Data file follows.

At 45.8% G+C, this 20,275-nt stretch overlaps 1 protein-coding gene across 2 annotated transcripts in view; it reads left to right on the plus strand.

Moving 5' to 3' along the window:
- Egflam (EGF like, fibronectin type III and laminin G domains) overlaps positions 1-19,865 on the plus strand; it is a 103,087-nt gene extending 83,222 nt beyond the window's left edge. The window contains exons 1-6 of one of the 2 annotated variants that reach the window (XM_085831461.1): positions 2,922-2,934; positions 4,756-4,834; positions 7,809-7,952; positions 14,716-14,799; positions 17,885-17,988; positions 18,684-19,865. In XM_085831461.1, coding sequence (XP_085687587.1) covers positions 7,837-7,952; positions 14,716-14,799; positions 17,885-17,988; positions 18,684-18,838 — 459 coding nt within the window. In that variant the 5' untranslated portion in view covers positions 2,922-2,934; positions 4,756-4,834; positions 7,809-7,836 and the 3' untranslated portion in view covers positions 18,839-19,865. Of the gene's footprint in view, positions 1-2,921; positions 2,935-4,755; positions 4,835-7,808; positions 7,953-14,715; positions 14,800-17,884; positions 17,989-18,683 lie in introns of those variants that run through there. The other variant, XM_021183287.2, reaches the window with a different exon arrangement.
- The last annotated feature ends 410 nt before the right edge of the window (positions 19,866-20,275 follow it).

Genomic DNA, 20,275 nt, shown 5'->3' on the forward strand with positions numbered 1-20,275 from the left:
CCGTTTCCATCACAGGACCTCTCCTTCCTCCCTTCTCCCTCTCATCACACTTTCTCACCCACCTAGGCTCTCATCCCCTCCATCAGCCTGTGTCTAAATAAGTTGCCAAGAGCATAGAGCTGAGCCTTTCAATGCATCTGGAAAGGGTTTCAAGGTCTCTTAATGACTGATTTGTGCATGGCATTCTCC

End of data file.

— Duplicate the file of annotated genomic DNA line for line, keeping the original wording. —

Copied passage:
At 45.8% G+C, this 20,275-nt stretch overlaps 1 protein-coding gene across 2 annotated transcripts in view; it reads left to right on the plus strand.

Moving 5' to 3' along the window:
- Egflam (EGF like, fibronectin type III and laminin G domains) overlaps positions 1-19,865 on the plus strand; it is a 103,087-nt gene extending 83,222 nt beyond the window's left edge. The window contains exons 1-6 of one of the 2 annotated variants that reach the window (XM_085831461.1): positions 2,922-2,934; positions 4,756-4,834; positions 7,809-7,952; positions 14,716-14,799; positions 17,885-17,988; positions 18,684-19,865. In XM_085831461.1, coding sequence (XP_085687587.1) covers positions 7,837-7,952; positions 14,716-14,799; positions 17,885-17,988; positions 18,684-18,838 — 459 coding nt within the window. In that variant the 5' untranslated portion in view covers positions 2,922-2,934; positions 4,756-4,834; positions 7,809-7,836 and the 3' untranslated portion in view covers positions 18,839-19,865. Of the gene's footprint in view, positions 1-2,921; positions 2,935-4,755; positions 4,835-7,808; positions 7,953-14,715; positions 14,800-17,884; positions 17,989-18,683 lie in introns of those variants that run through there. The other variant, XM_021183287.2, reaches the window with a different exon arrangement.
- The last annotated feature ends 410 nt before the right edge of the window (positions 19,866-20,275 follow it).

Genomic DNA, 20,275 nt, shown 5'->3' on the forward strand with positions numbered 1-20,275 from the left:
CCGTTTCCATCACAGGACCTCTCCTTCCTCCCTTCTCCCTCTCATCACACTTTCTCACCCACCTAGGCTCTCATCCCCTCCATCAGCCTGTGTCTAAATAAGTTGCCAAGAGCATAGAGCTGAGCCTTTCAATGCATCTGGAAAGGGTTTCAAGGTCTCTTAATGACTGATTTGTGCATGGCATTCTCC